Five-day slog for talks but no major stumbling blocks between Kenny and Burton
Tax reform and jobs portfolio main areas of debate between Taoiseach and Tánaiste
Taoiseach Enda Kenny and Tánaiste Joan Burton after their first joint press conference yesterday. Photograph: Aidan Crawley
Within minutes, Burton was speaking on the telephone to Taoiseach Enda Kenny. The conversation was general and convivial.
But after Ms Burton’s team made their way back to Leinster House in the heavy summer showers that pounded the footpaths between the Mansion House and Leinster House, they made the first move in a discussion process that took almost a week to play out.
It was a short document, setting out in bullet-point form the Labour priorities in government. This included the need for a social recovery as well as an economic one; a low-pay commission; action on housing; tax reform; less austere budgets; political reform; marriage equality; and more initiatives on investment at EU level.
The document’s author was Ed Brophy, Ms Burton’s main adviser. In the next week, it would be Brophy and Andrew McDowell, the Taoiseach’s special adviser, who would work on reaching agreement on policy – which manifested itself in the 10-page document released last night. The Taoiseach’s other adviser, Mark Kennelly, would be involved in the more political decisions, including departmental changes and the reshuffle on the Fine Gael side.
Burton and Kenny agreed to meet on Monday and did not speak over the weekend.
Kenny cycled the 170km Ring of Kerry, as he does every year, telling reporters at the end of it there would be significant Cabinet changes. The same was said on Monday in Brussels by Minister for Finance Michael Noonan.
Policy document template
The fact that the negotiations lasted for a week suggests there were plenty of blockages, but both sides say privately the differences between the two sides boiled down to only a few issues and none of those ever seemed insuperable.
It was explained that Ms Burton’s team was new to a lot of the detail with which the Taoiseach’s side would have been familiar for three years. The team members needed time to read and fully understand the implications of each measure before agreeing to it. And the Taoiseach and his team made it clear that they would wait, that it was more important that agreement was reached than a deadline was met.
Labour had made it clear from the outset that they were eying up the jobs and enterprise portfolio held by Richard Bruton. The party had made the point that the job of EU commissioner was being ceded to Fine Gael and argued that should give it leverage for a key portfolio in the context of a recovery.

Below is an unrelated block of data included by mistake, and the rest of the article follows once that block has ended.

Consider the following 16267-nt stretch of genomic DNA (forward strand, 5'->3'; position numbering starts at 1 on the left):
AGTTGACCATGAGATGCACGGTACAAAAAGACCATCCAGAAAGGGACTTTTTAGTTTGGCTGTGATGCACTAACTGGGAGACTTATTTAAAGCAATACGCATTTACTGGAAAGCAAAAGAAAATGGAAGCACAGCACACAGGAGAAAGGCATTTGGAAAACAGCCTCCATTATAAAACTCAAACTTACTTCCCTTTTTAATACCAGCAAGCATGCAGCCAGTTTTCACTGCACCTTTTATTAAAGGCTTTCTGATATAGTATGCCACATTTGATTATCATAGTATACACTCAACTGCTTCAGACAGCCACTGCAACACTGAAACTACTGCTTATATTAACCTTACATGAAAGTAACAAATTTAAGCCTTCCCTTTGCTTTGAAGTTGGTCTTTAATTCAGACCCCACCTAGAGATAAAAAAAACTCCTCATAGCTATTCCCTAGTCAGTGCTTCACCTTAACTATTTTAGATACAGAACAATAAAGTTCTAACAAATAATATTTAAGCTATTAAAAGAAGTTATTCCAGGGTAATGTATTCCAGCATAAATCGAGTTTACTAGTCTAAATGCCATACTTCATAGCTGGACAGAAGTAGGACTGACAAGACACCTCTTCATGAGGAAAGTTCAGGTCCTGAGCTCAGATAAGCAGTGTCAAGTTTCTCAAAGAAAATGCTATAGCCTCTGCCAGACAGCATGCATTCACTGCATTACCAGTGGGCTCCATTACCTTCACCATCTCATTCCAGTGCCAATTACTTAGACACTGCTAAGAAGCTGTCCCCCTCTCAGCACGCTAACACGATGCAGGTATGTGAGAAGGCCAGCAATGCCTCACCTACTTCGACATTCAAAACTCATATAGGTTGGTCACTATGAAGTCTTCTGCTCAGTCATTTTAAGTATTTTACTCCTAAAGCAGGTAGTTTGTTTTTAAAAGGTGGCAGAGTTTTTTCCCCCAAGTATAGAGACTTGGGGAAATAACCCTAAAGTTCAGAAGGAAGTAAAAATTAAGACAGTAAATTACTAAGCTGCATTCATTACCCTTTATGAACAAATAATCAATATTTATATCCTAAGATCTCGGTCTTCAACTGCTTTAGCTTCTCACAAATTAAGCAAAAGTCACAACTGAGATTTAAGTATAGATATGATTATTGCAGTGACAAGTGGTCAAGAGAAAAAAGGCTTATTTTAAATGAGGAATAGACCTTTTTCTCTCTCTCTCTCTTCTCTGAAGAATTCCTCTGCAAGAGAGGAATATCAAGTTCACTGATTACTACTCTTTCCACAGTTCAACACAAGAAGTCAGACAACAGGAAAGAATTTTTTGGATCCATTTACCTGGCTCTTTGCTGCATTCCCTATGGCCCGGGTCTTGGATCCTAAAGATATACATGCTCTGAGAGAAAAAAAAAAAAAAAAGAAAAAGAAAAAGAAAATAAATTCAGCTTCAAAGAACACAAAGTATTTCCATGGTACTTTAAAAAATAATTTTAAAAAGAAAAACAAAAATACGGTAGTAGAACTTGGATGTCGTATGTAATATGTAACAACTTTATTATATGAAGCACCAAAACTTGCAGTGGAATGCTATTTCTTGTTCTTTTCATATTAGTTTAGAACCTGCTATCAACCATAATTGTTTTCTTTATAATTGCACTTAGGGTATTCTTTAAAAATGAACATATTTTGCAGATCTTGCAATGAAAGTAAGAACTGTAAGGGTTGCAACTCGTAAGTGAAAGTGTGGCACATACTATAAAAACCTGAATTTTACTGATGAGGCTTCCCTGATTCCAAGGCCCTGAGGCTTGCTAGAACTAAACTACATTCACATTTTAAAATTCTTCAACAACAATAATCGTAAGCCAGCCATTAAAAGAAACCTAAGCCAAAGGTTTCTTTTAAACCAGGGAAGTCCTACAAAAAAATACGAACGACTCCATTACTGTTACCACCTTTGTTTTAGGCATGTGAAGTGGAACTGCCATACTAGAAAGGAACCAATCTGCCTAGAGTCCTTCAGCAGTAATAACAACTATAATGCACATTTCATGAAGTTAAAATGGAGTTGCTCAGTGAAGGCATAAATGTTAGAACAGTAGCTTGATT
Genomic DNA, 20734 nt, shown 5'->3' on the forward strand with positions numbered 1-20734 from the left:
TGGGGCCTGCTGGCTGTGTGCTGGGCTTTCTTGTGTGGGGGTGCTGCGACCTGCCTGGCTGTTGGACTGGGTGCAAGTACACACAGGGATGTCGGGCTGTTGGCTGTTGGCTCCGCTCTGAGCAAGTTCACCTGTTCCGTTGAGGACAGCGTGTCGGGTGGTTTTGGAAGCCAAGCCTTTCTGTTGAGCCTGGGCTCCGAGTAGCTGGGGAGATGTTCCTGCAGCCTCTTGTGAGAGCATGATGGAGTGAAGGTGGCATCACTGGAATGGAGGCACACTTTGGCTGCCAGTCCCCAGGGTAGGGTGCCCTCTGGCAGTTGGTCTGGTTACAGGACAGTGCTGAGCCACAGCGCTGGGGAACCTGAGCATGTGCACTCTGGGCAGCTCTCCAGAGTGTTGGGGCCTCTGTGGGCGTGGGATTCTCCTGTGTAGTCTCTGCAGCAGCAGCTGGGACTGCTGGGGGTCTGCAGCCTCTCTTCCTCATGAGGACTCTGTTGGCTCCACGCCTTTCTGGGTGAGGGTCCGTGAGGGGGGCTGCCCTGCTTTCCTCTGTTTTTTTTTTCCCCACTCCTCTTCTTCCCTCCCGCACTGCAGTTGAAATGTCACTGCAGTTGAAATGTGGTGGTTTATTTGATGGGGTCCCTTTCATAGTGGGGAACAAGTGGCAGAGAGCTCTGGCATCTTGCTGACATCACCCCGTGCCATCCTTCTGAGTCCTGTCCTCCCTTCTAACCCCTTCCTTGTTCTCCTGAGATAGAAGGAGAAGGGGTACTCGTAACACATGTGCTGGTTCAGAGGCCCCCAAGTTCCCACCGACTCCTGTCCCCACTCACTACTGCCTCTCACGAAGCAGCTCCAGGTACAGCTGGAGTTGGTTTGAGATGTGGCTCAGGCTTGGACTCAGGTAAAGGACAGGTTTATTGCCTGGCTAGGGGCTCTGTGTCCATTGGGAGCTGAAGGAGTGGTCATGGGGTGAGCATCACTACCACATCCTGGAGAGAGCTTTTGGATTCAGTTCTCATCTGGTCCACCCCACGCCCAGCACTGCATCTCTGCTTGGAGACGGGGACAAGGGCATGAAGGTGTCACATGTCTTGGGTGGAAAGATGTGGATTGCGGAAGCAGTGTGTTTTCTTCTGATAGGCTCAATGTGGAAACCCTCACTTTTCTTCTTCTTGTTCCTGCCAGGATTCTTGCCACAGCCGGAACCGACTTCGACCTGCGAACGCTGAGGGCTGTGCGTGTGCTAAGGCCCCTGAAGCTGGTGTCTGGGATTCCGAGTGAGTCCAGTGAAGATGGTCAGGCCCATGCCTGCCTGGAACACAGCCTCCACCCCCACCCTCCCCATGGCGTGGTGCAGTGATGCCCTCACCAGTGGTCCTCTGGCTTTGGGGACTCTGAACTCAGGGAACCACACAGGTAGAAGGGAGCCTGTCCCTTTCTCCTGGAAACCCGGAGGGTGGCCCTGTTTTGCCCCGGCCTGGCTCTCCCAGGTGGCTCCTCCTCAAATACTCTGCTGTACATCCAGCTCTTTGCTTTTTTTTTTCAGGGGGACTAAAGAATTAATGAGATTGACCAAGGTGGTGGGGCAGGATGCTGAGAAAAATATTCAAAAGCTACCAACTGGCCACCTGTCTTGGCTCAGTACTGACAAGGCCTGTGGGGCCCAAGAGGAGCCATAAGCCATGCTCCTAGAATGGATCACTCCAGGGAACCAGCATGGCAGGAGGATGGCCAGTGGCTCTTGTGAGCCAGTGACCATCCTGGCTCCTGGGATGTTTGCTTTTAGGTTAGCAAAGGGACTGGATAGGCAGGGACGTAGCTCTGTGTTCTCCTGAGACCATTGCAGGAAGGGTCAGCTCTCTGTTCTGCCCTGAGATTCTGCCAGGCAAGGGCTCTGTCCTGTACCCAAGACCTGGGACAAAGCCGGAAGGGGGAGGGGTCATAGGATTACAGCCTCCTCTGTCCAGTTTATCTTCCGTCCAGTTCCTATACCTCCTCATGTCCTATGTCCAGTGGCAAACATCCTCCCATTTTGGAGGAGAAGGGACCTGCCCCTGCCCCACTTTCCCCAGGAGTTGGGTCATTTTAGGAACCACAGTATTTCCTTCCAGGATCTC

“Yes, there was a play for Jobs and we set out concerns very clearly,” said a Labour source. “We had sought a low-pay commission and collective bargaining.”
But Fine Gael was not prepared to concede this ministry.
“From day one the Taoiseach made it very clear that this was non-negotiable,” said a Fine Gael source.
“There had to be some quid pro quo. But with the jobs portfolio never up for discussion, it made sense with environment. With Phil [Hogan] leaving, that became vacant.”
So Labour accepted this relatively early in the process and took environment, bolstering the Jobs part with a new super- junior (with Gerald Nash as Minister) that would have responsibility for business and employment.
The biggest amount of wrangling took place over tax. Labour wanted reforms that would assist low-income earners and lower-middle-income earners. Fine Gael shared those concerns but wanted to target middle-income earners also.
“Tax took a lot of consideration. It was getting the balance right and producing a fair and inclusive package for low- and middle-income earners. It took a while to get the wording right.
“That commitment to reduce the effective 52 per cent rate was in the context of a package that included lower-income workers,” said a source.
Kenny and Burton held their first meetings on Monday, spending some six hours in total in private session that day, without advisers. Those close to the process say the initial talks were general and at least some of it was familiarisation.
Process of shuttling
In the absence of any news from a very tightly controlled process, speculation began to mount about possible casualties of the reshuffle. Pat Rabbitte was said to have been very annoyed with a report in the Sunday Independent saying he was definitely gone, in an edition that also contained a long interview with Ms Burton.
Similarly, it was reported that Noonan had met Kenny on Tuesday night and had “parlayed” Jimmy Deenihan back into Cabinet.
He denied that.
On Wednesday, Noonan and Brendan Howlin met to go through the almost-completed document to ensure it wasn’t off-beam in relation to budgetary realities – an illustration of the power both Ministers yield.
Meanwhile, amid rumours that Bruton was about to be shifted from jobs, his officials went on the offensive with a massive lobbying campaign to ensure he stayed there and was not shifted to health.
He need not have worried. Despite the impression that a low-key operator was required for health, Mr Varadkar was always in the frame.
“Leo has a proven capacity to run a department. He has an understanding of issues. He is a strong political manager who will put order on the department,” said the source.
By Thursday morning, the policy part had been signed off and both leaders then began focusing on the reshuffle.
Jan O’Sullivan was promoted over Kathleen Lynch. However, the Limerick TD has been solid in housing.
And then to the interminable delays yesterday. There were no last-minute changes, according to the source. Part of it was timing. Heather Humphreys got the unexpected news only at 11.45am yesterday her conversation with Kenny was a long one.